With FreeRice the students will be raising donations for the UN World Food Programme (WFP), the largest agency fighting hunger. The FreeRice donations will feed children in Niger, a country that suffered a severe drought and near famine last year. With Charity Miles, the free cell phone app that generates donations when you exercise, the students will help both WFP and Feeding America.

The Mount’s Leadership Pathways program had a FreeRice event earlier this year. It was a student in last year’s Cincinnati Authors class, Elizabeth Paff, whose enthusiasm put this plan in motion.

Paff did not have a cell phone with internet connectivity so she was unable to download and use the Charity Miles app. That did not stop her, though. She did her own form of Charity Miles, running and fundraising for Plumpy’nut to feed malnourished children. Since October we have raised donations for over 1,300 meals for Feeding America, the World Food Programme, and Edesia through our combined Charity Miles program.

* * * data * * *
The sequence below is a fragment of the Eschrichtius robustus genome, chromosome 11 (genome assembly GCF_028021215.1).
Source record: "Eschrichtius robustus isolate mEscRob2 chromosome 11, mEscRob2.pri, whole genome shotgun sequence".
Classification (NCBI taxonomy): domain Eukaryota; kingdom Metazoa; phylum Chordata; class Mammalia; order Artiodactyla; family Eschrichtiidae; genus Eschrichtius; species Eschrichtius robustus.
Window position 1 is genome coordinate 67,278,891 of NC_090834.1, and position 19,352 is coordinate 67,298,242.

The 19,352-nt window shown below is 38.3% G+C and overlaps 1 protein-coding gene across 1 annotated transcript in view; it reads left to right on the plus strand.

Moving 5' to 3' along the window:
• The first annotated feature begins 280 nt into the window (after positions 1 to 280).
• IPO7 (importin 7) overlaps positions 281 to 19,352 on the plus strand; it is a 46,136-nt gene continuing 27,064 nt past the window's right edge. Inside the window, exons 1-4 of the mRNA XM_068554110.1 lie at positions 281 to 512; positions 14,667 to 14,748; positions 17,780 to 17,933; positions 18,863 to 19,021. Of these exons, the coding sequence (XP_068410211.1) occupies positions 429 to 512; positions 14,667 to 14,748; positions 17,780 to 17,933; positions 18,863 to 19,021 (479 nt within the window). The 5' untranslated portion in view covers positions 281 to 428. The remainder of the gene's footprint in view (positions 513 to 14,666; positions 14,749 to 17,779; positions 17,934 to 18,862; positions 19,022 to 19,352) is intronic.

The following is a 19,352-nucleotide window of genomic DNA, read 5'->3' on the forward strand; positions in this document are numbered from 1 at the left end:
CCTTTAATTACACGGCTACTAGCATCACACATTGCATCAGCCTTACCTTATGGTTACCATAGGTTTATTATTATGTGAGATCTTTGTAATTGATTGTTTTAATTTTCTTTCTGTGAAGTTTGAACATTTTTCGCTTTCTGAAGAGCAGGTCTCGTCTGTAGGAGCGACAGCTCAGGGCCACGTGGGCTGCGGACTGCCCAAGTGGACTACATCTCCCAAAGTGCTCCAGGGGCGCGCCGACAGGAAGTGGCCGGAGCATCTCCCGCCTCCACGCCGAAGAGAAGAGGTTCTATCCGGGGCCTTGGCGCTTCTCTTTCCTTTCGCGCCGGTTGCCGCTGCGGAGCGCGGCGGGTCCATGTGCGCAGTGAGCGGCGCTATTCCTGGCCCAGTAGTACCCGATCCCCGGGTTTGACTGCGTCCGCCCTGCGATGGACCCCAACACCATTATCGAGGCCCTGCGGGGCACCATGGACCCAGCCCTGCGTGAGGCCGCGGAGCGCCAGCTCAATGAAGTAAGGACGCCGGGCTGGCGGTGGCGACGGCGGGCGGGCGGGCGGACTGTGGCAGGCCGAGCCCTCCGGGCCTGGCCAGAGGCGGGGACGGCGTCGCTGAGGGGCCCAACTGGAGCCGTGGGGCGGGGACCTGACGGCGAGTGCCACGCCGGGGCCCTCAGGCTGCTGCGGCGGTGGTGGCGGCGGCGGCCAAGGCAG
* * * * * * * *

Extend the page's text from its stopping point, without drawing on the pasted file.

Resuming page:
Last week I ran to the Anderson Ferry Food Pantry in Delhi, Ohio. It’s part of the Cincinnati Freestore Foodbank’s network of agencies fighting hunger in the area. The Pantry is short on donations while they have seen an increase in demand, a familiar scene across the country, with over 50 million Americans food-insecure.

A walk or run to your local food pantry, using Charity Miles, might be a good way to raise money and find out what is happening with hunger in your community. If there is a food shop nearby you might be able to finish your run there and purchase some supplies for the pantry as well.